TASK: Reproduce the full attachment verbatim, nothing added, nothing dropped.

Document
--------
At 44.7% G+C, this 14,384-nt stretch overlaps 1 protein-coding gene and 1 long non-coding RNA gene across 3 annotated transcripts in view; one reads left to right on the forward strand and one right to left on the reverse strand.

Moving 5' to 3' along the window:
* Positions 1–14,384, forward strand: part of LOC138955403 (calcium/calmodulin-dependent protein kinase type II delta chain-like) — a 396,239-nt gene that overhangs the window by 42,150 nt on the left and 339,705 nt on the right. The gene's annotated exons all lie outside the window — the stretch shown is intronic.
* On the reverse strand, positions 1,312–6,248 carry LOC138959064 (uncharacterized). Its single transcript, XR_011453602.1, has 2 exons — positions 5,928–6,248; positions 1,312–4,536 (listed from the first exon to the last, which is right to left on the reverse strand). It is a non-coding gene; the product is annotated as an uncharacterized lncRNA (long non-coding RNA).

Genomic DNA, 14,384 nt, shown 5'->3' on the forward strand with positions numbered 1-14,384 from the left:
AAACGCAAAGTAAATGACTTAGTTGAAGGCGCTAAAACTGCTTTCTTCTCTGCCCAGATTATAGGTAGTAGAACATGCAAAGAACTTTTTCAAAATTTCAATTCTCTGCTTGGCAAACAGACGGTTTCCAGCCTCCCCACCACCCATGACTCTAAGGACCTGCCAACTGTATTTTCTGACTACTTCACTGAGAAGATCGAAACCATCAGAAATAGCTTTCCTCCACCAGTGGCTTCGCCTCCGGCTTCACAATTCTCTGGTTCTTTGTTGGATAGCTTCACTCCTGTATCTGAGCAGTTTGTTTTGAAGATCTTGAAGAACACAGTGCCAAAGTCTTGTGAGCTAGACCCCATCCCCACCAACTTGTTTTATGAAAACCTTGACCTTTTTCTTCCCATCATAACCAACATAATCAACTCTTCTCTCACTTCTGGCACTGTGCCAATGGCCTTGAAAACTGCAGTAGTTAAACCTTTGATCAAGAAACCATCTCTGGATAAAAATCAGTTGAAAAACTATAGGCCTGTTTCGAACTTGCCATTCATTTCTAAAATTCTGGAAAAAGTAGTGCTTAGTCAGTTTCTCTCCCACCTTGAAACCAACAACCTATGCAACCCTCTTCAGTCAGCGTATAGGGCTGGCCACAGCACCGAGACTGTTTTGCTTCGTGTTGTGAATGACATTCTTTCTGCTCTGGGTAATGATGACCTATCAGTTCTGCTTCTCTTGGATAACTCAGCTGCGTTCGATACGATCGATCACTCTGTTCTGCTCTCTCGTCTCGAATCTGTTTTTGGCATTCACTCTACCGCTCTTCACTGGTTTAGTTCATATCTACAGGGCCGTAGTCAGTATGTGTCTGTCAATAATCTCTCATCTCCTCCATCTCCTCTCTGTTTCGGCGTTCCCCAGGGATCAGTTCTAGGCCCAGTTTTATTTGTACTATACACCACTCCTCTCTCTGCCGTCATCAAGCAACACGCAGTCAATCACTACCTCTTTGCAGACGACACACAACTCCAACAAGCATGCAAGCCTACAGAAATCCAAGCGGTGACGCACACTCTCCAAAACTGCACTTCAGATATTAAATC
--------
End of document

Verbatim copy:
At 44.7% G+C, this 14,384-nt stretch overlaps 1 protein-coding gene and 1 long non-coding RNA gene across 3 annotated transcripts in view; one reads left to right on the forward strand and one right to left on the reverse strand.

Moving 5' to 3' along the window:
* Positions 1–14,384, forward strand: part of LOC138955403 (calcium/calmodulin-dependent protein kinase type II delta chain-like) — a 396,239-nt gene that overhangs the window by 42,150 nt on the left and 339,705 nt on the right. The gene's annotated exons all lie outside the window — the stretch shown is intronic.
* On the reverse strand, positions 1,312–6,248 carry LOC138959064 (uncharacterized). Its single transcript, XR_011453602.1, has 2 exons — positions 5,928–6,248; positions 1,312–4,536 (listed from the first exon to the last, which is right to left on the reverse strand). It is a non-coding gene; the product is annotated as an uncharacterized lncRNA (long non-coding RNA).

Genomic DNA, 14,384 nt, shown 5'->3' on the forward strand with positions numbered 1-14,384 from the left:
AAACGCAAAGTAAATGACTTAGTTGAAGGCGCTAAAACTGCTTTCTTCTCTGCCCAGATTATAGGTAGTAGAACATGCAAAGAACTTTTTCAAAATTTCAATTCTCTGCTTGGCAAACAGACGGTTTCCAGCCTCCCCACCACCCATGACTCTAAGGACCTGCCAACTGTATTTTCTGACTACTTCACTGAGAAGATCGAAACCATCAGAAATAGCTTTCCTCCACCAGTGGCTTCGCCTCCGGCTTCACAATTCTCTGGTTCTTTGTTGGATAGCTTCACTCCTGTATCTGAGCAGTTTGTTTTGAAGATCTTGAAGAACACAGTGCCAAAGTCTTGTGAGCTAGACCCCATCCCCACCAACTTGTTTTATGAAAACCTTGACCTTTTTCTTCCCATCATAACCAACATAATCAACTCTTCTCTCACTTCTGGCACTGTGCCAATGGCCTTGAAAACTGCAGTAGTTAAACCTTTGATCAAGAAACCATCTCTGGATAAAAATCAGTTGAAAAACTATAGGCCTGTTTCGAACTTGCCATTCATTTCTAAAATTCTGGAAAAAGTAGTGCTTAGTCAGTTTCTCTCCCACCTTGAAACCAACAACCTATGCAACCCTCTTCAGTCAGCGTATAGGGCTGGCCACAGCACCGAGACTGTTTTGCTTCGTGTTGTGAATGACATTCTTTCTGCTCTGGGTAATGATGACCTATCAGTTCTGCTTCTCTTGGATAACTCAGCTGCGTTCGATACGATCGATCACTCTGTTCTGCTCTCTCGTCTCGAATCTGTTTTTGGCATTCACTCTACCGCTCTTCACTGGTTTAGTTCATATCTACAGGGCCGTAGTCAGTATGTGTCTGTCAATAATCTCTCATCTCCTCCATCTCCTCTCTGTTTCGGCGTTCCCCAGGGATCAGTTCTAGGCCCAGTTTTATTTGTACTATACACCACTCCTCTCTCTGCCGTCATCAAGCAACACGCAGTCAATCACTACCTCTTTGCAGACGACACACAACTCCAACAAGCATGCAAGCCTACAGAAATCCAAGCGGTGACGCACACTCTCCAAAACTGCACTTCAGATATTAAATC